This bill follows the recommendations of the Blue Ribbon Panel on Sustaining America’s Diverse Fish & Wildlife Resources. The Panel, which was comprised of national business and conservation leaders, reviewed a variety of alternative funding methods before settling on utilizing the existing revenue from the development of energy and mineral resources. They reached this decision in part because it was a sustainable revenue source that would meet the national need, and also because it would ensure future generations would benefit from the extraction of nonrenewable resources. The business of producing energy (oil, natural gas, wind, water, etc.) relies on healthy ecosystems, so it is in the best interest of both energy companies and the public for those ecosystems to be maintained.

Though this is a national bill, the potential effects for Texas are astronomical. This is truly an exciting time for the wildlife profession and everyone concerned with protecting Texas’ natural heritage. We’ll be providing updates on legislation as things progress, so be sure to continue to monitor the blog and our social media channels.



If your organization would like more info on this legislation and what it could mean for Texas or your organization, please reach out to us at This email address is being protected from spambots. You need JavaScript enabled to view it.. We’d love to talk to you.

May 24

Honoring Our National Mammal

On May 9, 2016, President Obama signed the National Bison Legacy Act into law making the bison our National Mammal, a designation that has been a long time goal of coalition member, the Texas Bison Association (TBA) as well as their many supporters.  It was refreshing to see, in this day and age, bipartisan congressional support for the bill.  Of course, the bison is the perfect choice for such an illustrious title as National Mammal.

Has any other mammal had the impact on this country’s cultural and natural history as the bison?  From sustaining our indigenous peoples for untold generations to being a vital economic driver, the bison formed the foundation for much of the nation’s early history.  As a keystone species, the historic herds of millions of bison roaming the prairies and plains of the country worked to actually create those habitats.  Bison grazing stimulated plant growth.  Bison hooves by the millions trampled invading brush and scored the soil surface increasing water infiltration.  And of course, tons of bison manure helped to build the famously fertile prairie soils which today provide so much of our food.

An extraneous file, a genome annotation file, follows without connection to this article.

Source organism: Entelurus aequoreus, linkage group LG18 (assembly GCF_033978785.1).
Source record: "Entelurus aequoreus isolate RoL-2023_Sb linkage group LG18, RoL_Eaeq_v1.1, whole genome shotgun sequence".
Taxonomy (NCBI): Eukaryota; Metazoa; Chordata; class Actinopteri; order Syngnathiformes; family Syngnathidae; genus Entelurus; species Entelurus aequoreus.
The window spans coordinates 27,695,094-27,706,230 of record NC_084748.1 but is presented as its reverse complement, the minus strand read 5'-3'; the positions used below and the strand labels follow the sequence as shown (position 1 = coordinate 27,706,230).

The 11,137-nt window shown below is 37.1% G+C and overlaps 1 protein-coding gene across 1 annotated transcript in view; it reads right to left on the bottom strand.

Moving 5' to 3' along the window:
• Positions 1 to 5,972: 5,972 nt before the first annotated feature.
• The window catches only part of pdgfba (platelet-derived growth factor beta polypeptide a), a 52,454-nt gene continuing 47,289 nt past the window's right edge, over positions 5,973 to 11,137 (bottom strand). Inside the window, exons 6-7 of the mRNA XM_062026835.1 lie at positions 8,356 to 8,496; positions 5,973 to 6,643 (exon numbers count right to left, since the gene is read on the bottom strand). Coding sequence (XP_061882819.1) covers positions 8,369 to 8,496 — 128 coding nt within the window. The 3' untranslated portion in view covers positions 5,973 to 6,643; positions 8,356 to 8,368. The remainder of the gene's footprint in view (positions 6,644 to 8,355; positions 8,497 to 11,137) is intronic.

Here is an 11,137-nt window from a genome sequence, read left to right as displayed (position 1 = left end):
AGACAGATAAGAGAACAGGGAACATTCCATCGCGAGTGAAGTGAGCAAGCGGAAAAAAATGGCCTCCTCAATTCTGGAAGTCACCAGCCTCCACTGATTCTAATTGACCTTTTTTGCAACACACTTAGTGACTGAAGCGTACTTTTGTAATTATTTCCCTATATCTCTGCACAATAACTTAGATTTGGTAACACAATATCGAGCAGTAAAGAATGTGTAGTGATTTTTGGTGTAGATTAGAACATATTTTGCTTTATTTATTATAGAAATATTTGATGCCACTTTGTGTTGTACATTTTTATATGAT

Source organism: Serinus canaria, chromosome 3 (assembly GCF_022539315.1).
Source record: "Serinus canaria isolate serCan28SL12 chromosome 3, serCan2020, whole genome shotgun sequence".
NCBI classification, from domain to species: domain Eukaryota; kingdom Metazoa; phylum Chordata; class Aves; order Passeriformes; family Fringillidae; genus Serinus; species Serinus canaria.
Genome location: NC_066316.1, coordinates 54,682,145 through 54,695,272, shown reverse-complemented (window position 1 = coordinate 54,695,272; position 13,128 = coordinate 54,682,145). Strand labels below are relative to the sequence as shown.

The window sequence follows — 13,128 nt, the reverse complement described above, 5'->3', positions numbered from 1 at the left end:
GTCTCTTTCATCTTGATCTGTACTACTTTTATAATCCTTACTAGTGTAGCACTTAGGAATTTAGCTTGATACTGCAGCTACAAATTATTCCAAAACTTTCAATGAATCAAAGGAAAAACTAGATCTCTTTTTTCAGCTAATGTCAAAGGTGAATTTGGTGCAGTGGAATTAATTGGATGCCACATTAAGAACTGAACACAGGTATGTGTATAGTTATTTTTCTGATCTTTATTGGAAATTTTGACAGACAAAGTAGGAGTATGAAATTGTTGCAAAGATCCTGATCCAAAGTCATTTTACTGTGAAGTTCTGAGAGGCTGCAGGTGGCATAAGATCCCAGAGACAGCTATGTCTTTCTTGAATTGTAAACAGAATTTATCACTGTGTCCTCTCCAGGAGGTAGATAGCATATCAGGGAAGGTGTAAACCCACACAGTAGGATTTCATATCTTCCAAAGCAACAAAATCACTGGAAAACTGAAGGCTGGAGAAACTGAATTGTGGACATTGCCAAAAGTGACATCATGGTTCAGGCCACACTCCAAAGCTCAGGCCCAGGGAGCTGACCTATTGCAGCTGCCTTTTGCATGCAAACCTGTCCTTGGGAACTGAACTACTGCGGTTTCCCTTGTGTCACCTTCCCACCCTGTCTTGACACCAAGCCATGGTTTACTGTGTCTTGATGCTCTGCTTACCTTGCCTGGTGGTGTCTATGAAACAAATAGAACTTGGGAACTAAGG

It is only fitting that our National Mammal be a species that has benefited from the North American Model of Wildlife Conservation.  The bison was one of the country’s first conservation success stories as ranchers, hunters, conservationists, and bison enthusiasts of all kinds worked individually and collectively to save the species from impending extinction in the late 1800s/early 1900s.  Granted, habitat fragmentation prevents bison from freely roaming the nation’s grasslands leading to the species’ current status as a Species of Greatest Conservation Need here in Texas but thanks to the concerted efforts of groups like the TBA in Texas and around the country, the species will survive and the U.S. will always be home to an icon.

Rob Denkhaus


NOTE: As I wrote this another Coalition member, the Friends of the Fort Worth Nature Center & Refuge, announced the birth of the first bison calf of the year for their herd.  Visit www.fwnaturecenter.org for more information on this public bison herd.